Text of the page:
Two city councillors say Toronto should permit laneway houses as a way to address a shortage in rental units while making home ownership more affordable for cash-strapped residents.

Beaches-East York Coun. Mary-Margaret McMahon and Davenport Coun. Ana Bailão announced on Tuesday that they are working together to “advance the dialogue around” laneway housing at city hall and will host a public consultation on the topic in three weeks’ time.

“A lot of people have those old coach houses, a lot of people have those granny suites. Why not turn them into small rental apartments?” Bailão told CP24. “You increase the rental stock in the City of Toronto and you allow people to have a little extra income and maybe afford a home that they couldn’t afford before.”

Laneway houses are small, detached residences that are typically located behind an existing home, adjacent to a laneway, and serviced through the primary residence instead of separately.

Though the dwellings have become increasingly common in cities like Vancouver, they are not currently allowed under Toronto’s existing bylaws and are only considered on a case-by-case basis.

“We think it’s worth having a conversation with Torontonians. We know that we are having a lot of density added in our city with very high towers but not everybody likes that kind of living experience,” Bailão told CP24. “We think there might be something here if we do it proactively and create the guidelines to prevent big monstrous homes from being created.”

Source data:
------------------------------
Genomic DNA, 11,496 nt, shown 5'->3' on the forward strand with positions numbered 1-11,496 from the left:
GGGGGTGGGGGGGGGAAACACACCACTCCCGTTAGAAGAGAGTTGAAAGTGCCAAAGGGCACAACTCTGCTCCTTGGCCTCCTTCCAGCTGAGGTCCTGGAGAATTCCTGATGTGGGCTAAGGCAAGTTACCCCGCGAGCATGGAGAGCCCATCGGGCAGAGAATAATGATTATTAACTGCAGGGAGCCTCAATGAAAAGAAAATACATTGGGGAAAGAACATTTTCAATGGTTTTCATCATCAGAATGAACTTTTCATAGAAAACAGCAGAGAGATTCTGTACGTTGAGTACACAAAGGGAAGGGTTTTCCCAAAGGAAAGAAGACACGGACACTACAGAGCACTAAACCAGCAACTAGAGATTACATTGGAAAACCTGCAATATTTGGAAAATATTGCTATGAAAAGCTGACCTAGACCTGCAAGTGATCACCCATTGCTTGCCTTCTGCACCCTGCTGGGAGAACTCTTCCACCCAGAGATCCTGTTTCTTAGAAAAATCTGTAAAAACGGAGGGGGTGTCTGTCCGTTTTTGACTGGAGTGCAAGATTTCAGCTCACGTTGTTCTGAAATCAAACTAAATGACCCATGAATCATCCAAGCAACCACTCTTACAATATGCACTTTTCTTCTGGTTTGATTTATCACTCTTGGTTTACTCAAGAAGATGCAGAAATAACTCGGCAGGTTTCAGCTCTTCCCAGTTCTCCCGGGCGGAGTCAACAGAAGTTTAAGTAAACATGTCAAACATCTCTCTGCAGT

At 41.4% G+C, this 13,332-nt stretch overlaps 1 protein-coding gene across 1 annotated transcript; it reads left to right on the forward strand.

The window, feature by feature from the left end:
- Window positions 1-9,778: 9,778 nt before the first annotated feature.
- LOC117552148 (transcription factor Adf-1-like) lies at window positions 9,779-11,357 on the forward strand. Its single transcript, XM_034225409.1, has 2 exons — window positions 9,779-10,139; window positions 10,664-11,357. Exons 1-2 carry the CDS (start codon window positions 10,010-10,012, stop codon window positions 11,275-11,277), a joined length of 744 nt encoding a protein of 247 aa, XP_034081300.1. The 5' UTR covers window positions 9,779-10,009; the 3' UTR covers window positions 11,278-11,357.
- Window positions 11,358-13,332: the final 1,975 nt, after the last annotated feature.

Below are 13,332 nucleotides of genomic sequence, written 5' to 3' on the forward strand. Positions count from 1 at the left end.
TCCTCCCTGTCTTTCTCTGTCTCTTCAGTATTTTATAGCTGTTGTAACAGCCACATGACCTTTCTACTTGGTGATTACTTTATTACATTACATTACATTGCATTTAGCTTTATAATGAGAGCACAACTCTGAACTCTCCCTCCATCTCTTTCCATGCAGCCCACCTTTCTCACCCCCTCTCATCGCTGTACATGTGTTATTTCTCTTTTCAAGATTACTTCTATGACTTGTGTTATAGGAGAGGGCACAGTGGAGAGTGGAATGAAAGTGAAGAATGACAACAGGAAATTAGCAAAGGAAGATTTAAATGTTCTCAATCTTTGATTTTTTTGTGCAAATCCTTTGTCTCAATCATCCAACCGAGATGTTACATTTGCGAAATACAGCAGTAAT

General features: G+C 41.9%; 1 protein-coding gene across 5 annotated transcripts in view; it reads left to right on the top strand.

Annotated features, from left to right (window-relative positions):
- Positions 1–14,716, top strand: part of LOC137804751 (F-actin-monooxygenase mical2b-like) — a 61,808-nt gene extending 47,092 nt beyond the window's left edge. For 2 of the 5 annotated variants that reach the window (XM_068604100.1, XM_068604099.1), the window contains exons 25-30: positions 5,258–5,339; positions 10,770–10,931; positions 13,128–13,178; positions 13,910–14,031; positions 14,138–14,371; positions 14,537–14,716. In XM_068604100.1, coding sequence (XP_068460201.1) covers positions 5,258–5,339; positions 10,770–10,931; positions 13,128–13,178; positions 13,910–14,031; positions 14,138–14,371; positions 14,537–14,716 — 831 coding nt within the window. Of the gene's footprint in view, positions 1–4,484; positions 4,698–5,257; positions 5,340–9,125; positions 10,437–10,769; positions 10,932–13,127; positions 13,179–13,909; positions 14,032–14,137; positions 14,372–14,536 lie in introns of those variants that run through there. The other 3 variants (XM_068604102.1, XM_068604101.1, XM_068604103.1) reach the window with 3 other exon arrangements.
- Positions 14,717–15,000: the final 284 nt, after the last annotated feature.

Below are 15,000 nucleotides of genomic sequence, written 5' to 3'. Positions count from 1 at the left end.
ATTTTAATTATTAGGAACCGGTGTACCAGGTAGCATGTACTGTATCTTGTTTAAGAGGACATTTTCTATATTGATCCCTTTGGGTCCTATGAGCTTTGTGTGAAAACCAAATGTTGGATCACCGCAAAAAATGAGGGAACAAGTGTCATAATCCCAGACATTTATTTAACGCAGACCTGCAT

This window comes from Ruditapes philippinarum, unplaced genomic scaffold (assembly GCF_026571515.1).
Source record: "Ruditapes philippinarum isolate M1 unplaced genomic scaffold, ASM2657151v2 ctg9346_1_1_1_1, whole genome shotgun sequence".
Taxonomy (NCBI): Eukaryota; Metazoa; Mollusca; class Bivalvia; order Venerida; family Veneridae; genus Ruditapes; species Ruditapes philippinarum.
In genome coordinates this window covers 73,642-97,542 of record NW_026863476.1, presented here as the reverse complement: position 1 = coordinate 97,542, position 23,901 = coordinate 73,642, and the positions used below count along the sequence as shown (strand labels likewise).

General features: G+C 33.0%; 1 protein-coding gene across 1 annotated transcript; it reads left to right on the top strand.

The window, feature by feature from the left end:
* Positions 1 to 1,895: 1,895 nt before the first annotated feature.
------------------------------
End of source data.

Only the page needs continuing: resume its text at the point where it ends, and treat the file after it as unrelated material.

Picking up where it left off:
Laneway houses could improve rental vacancy rate

The rental apartment vacancy rate is 1.6 per cent in Toronto, which is significantly below the 3 per cent vacancy rate that is generally considered healthy.

McMahon said that by permitting laneway housing the city could add a significant number of rental units to its existing stock and improve affordability for homeowners.

“It actually adds more affordability to the city so people can stay in their homes and so first time buyers can get in,” she told CP24. “I know my husband and I had a basement apartment in our first home.”

The city currently has about 2,400 publicly owned laneways, which span about 250 kilometres.

McMahon said that many of those laneways should be home to new single-family dwellings.

“We are kind of behind the ball on this,” she said.

Bailão and McMahon will host a public consultation on laneway housing at Evergreen Brick Works on Dec. 5 at 7 p.m. The councillors are also planning to conduct a survey as part of their work.